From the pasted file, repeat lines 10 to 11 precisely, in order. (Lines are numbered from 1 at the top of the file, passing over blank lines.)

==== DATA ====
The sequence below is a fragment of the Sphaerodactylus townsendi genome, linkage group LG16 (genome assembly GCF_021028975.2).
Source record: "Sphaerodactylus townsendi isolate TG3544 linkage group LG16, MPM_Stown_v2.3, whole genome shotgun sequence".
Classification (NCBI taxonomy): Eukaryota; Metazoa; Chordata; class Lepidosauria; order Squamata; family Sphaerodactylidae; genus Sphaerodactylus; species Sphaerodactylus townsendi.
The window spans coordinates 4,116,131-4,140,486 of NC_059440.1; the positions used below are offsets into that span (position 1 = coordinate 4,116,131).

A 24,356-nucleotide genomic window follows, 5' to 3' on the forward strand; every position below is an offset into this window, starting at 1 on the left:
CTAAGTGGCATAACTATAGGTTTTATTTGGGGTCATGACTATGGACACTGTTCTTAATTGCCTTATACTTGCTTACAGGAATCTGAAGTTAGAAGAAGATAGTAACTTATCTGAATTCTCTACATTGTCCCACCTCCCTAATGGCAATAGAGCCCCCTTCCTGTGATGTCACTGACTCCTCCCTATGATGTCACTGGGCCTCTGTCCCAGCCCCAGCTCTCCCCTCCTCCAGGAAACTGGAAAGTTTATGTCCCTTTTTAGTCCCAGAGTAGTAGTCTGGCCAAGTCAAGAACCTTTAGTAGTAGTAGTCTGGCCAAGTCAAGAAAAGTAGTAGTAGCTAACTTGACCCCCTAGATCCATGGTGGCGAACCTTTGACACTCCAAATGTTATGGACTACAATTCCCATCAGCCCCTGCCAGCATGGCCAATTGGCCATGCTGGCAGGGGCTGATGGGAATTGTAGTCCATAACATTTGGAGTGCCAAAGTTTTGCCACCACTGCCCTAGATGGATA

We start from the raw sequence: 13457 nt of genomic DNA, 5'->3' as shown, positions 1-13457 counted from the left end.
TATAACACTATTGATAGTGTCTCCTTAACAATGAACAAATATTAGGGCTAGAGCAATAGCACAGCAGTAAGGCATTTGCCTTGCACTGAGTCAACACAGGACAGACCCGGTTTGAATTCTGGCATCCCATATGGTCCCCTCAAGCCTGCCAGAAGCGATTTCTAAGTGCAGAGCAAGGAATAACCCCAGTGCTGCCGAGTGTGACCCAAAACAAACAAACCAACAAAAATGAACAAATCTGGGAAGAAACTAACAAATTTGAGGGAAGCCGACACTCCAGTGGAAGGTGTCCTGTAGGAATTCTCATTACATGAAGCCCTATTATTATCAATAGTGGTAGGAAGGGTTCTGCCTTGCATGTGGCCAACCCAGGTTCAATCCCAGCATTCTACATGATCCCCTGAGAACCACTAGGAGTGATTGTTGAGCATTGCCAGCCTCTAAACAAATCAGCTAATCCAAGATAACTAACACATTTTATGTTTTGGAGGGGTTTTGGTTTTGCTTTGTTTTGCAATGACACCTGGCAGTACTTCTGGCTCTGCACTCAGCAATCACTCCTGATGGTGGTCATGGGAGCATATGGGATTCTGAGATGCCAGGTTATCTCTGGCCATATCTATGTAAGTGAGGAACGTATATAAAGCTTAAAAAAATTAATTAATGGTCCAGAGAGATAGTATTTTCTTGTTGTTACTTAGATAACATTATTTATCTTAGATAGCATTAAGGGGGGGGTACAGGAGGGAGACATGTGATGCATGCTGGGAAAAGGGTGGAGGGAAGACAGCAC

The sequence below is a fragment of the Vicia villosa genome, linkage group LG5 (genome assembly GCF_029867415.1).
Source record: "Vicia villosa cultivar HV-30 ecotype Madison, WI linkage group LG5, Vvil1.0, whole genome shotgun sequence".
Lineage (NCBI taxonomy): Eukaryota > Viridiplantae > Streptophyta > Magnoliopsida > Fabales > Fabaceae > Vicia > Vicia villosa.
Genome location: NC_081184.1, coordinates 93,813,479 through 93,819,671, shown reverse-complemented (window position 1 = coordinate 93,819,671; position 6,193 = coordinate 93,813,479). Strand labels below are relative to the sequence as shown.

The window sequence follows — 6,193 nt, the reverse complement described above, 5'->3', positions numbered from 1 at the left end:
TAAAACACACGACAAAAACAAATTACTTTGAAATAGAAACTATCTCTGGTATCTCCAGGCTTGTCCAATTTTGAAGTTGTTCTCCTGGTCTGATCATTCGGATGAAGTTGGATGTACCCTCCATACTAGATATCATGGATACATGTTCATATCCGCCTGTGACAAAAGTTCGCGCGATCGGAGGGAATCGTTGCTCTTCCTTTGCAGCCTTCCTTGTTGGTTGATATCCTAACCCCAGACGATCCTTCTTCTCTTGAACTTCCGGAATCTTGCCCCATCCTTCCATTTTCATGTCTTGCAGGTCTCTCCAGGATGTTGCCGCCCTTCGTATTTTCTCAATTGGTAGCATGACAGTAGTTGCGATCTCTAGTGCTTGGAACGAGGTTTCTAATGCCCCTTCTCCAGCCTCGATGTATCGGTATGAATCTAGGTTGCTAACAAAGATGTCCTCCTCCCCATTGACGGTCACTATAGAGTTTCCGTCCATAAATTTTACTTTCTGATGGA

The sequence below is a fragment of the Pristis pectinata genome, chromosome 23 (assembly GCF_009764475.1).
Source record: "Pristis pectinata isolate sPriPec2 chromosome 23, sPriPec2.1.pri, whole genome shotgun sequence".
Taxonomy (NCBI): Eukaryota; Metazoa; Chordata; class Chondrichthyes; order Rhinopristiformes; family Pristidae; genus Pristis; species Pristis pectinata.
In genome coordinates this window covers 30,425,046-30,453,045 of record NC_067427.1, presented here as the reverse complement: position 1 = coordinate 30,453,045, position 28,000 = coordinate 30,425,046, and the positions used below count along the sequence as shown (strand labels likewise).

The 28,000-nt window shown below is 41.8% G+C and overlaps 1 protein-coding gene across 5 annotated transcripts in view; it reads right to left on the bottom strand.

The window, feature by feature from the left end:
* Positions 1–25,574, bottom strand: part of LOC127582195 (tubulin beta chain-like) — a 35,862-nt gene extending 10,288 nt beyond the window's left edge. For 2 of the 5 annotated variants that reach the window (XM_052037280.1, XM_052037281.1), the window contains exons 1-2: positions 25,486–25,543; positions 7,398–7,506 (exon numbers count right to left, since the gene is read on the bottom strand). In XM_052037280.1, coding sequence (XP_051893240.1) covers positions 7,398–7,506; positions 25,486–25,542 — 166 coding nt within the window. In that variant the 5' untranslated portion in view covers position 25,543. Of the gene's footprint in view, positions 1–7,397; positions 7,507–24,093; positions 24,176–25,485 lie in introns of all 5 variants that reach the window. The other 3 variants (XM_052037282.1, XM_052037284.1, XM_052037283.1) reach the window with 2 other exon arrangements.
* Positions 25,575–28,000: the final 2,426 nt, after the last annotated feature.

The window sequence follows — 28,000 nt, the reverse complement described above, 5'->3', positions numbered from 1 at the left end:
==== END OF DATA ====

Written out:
Source record: "Vicia villosa cultivar HV-30 ecotype Madison, WI linkage group LG5, Vvil1.0, whole genome shotgun sequence".
Lineage (NCBI taxonomy): Eukaryota > Viridiplantae > Streptophyta > Magnoliopsida > Fabales > Fabaceae > Vicia > Vicia villosa.